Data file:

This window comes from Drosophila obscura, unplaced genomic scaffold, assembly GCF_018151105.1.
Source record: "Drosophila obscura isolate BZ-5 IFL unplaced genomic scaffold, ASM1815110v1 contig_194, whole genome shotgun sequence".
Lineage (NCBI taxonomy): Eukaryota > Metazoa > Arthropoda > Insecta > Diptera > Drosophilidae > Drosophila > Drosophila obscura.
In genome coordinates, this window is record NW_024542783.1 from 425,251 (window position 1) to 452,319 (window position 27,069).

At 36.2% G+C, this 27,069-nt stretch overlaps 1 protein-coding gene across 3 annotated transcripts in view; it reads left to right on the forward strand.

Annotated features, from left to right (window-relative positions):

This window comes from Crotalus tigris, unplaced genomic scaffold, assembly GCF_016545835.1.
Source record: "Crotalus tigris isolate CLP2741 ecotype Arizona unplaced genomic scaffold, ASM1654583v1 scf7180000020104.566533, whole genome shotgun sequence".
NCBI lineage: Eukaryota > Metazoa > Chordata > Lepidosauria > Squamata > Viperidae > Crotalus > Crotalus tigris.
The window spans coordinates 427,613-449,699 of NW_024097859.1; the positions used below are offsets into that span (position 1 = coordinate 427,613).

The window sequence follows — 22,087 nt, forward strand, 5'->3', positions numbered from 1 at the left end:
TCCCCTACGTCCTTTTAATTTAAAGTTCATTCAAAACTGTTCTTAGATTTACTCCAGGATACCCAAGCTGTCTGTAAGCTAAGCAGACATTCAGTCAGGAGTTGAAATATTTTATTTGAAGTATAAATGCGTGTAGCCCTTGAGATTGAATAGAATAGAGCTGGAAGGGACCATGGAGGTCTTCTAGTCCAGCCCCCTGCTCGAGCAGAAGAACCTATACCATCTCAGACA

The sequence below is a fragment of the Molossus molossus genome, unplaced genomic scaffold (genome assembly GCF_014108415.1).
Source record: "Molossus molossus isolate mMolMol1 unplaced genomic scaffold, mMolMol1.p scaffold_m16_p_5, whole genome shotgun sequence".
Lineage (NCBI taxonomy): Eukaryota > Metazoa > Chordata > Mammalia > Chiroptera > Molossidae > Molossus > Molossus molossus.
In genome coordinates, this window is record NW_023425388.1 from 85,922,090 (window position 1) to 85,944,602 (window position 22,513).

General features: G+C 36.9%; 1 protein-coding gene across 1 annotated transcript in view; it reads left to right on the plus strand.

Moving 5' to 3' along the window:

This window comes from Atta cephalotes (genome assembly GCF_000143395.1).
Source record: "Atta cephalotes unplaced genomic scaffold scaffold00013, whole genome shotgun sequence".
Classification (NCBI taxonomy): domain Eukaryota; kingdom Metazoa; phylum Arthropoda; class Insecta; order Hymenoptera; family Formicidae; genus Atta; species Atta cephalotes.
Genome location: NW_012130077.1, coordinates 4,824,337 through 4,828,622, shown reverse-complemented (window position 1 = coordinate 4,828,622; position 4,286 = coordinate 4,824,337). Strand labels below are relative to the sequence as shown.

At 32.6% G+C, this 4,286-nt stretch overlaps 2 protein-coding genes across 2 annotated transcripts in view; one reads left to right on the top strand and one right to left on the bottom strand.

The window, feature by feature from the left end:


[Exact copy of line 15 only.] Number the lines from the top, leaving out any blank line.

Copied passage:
Lineage (NCBI taxonomy): Eukaryota > Metazoa > Chordata > Mammalia > Chiroptera > Molossidae > Molossus > Molossus molossus.